Spanish students in Cusco immersed in Peruvian culture on “El Día de los Muertos“
Peruvian Culture: Día de los Muertos in Cusco
The days before All Saints ’Day and All Souls’ Day (November 1st and November 2nd) are full of traditions and travelers to Peru. Our Spanish students attending AMAUTA these days, will feel a magic atmoshere in Peru, especially in Cusco and the surrounding Andean communities.
The celebrations are all rooted in the belief that the souls of deceased relatives come back to visit earth these days. The colorful traditions, mixed with the celebrations of the Anglo-American Halloween, make it a week full of celebrations to live and to experience. On top of that, in Peru October 31st is also the Day of the Cancion Criolla.
Both All Saints’ Day (Todos los Santos) and All Souls’ Day (Dia de los Muertos), are dedicated to the memory of the dead. The worship of the dead was a common and respected custom during pre-Hispanic times in Peru. The Incas had a strong connection with their deceased so when the Spaniards arrived, the Inca traditions combined easily with the Christian elements brought by the Spaniards. And that’s why still today, those days of honor to the death full of traditions are still very lively in Peru and other Latinamerican countries.
On the principal day, most Peruvians go to Mass first. After that, many go to the cemeteries with flowers and, especially in the Peruvian highlands.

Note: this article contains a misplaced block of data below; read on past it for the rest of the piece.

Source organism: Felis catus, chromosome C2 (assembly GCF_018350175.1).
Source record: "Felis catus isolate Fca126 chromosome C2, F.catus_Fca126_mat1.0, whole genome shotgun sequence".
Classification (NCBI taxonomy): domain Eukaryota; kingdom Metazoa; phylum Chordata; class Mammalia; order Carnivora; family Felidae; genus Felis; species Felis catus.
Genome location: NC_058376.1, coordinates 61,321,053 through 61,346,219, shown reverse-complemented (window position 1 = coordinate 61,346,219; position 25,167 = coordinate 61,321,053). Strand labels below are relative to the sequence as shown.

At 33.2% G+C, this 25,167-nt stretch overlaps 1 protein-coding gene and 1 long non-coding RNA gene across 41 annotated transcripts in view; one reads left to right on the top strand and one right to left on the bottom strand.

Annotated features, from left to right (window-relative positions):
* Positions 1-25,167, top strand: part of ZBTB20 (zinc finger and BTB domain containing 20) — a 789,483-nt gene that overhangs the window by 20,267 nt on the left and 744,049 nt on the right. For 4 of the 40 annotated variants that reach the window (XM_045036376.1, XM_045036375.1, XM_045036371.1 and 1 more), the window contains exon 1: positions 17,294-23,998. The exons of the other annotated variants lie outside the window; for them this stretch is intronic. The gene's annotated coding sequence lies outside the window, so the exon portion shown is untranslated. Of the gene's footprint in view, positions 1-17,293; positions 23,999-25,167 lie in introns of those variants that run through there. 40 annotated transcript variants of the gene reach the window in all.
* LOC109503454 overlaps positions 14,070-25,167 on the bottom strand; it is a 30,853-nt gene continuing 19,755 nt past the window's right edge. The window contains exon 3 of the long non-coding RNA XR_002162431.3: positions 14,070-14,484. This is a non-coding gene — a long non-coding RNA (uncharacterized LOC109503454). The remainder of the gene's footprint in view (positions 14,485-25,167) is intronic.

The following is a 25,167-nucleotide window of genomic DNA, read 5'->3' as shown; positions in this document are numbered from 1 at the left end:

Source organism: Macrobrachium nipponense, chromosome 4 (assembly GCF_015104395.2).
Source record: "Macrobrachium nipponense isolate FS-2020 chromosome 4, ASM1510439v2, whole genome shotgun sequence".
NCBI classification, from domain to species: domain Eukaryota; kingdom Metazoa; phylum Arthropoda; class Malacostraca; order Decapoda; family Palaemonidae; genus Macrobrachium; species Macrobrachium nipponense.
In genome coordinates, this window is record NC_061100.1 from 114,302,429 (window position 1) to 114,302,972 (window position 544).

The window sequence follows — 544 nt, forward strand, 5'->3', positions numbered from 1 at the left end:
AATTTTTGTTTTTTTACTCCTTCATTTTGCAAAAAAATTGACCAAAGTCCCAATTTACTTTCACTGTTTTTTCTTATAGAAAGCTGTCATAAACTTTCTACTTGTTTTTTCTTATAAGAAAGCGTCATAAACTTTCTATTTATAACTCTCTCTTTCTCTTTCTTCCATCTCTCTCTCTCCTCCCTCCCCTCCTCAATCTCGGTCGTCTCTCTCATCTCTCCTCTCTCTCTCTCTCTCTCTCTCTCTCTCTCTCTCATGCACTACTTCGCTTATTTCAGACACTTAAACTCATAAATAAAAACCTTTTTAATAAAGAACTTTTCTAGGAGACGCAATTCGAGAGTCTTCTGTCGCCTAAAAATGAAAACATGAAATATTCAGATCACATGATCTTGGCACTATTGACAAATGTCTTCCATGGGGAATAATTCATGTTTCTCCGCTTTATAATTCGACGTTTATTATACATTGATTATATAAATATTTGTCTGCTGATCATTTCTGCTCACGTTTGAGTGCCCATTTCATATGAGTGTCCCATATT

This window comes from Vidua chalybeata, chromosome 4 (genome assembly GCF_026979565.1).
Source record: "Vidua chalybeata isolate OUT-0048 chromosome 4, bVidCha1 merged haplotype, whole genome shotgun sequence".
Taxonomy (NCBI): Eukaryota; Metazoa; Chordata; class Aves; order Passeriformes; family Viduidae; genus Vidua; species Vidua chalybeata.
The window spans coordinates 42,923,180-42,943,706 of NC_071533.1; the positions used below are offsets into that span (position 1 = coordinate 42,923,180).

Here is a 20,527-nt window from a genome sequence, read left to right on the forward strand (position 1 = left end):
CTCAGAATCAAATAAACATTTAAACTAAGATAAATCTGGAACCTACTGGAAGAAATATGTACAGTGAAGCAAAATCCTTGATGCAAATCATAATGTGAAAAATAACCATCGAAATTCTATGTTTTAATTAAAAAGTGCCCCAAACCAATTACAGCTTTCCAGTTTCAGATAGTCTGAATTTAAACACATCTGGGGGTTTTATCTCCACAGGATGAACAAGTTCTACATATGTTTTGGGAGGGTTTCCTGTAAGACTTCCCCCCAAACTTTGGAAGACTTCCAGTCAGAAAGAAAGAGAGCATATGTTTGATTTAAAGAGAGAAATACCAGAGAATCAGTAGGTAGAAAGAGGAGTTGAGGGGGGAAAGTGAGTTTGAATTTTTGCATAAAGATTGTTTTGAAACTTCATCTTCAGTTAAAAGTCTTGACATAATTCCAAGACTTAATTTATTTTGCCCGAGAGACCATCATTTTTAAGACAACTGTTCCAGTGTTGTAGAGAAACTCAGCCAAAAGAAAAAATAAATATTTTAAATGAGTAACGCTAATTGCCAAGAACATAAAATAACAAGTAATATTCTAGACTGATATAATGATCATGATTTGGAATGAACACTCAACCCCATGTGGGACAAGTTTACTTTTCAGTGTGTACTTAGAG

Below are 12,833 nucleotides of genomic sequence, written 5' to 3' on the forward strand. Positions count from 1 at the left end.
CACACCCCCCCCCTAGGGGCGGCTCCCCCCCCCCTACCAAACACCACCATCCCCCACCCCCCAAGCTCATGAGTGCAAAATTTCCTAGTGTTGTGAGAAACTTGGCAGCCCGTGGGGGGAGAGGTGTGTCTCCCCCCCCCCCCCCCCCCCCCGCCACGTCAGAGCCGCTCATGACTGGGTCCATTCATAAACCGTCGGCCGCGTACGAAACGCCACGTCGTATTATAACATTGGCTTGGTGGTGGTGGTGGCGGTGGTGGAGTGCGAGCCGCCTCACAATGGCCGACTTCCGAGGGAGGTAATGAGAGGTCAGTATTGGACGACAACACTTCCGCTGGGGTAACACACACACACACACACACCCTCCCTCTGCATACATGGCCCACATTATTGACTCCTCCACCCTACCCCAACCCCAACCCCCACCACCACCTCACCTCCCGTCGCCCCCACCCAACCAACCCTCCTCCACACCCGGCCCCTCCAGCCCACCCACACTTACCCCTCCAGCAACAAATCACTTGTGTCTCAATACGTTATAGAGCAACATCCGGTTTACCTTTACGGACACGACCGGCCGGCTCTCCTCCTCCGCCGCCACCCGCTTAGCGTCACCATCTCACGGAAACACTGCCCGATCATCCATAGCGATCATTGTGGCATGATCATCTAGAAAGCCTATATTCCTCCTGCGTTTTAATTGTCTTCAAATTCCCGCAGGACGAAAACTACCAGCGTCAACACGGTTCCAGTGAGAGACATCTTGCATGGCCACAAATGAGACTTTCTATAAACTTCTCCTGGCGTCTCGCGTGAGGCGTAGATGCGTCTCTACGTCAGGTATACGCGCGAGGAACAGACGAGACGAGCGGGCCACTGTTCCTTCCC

In Cusco, the local people go to share food and music and spend some time with the soules of their beloved. It is believed that on this particular day, the dead are coming back and it’s important there is enough food for them and that there are happily participating in the fiesta.
Visiting the cemetries
People really share their meal on the grave of the deceased relative. They even leave some food behind for the deseased to take, when the party is over. The traditions come with a lot of music, the smell of lovely food such as the typical lechon (roasted pig), many baby breads, beer and wine.
Bread Babies or Pan Wawa
This week, the days before the big celebration, it’s worth visiting a local market such as the San Pedro Market in Cusco where you can see a large selection of typical bakeries, especially the famous T ‘anta Wawas (Quechua for: bread babies; T’anta is bread and wawa means baby). Those “bread babies” were originally made to represent children who have died in the past. Next to the bread babies, you will also see a lot of bread horses.
The “pan wawa”, as there are commonly called (mixing the Spanish word “pan” (means: bread) with the quechua ‘wawa’), are decorated with colorful faces (‘caritas’) and other ornamentries and the horses represent the trancend from Pachamama (Mother Earth), to Alaxpacha, a superior place where the moon, stars and the sun are.
Local Tradition: the baptism of the Pan Wawa
The Peruvian kids in Cusco love the special breads! But the Peruvian adults love them too! In Cusco there is a funny tradition called the Baptism of the Pan Wawa. Many families but also clubs and organizations organize a batism like this; a friend or relative goes by priest and celebrates a traditional batism ceremony! Of course this all comes with a lot of food and drinks!
Spanish students living with their host families will be immersed in Peruvian culture this week and have a very rich experience.
The teachers at AMAUTA Spanish School celebrates a Batism Ceremony as well, make sure you don’t miss it!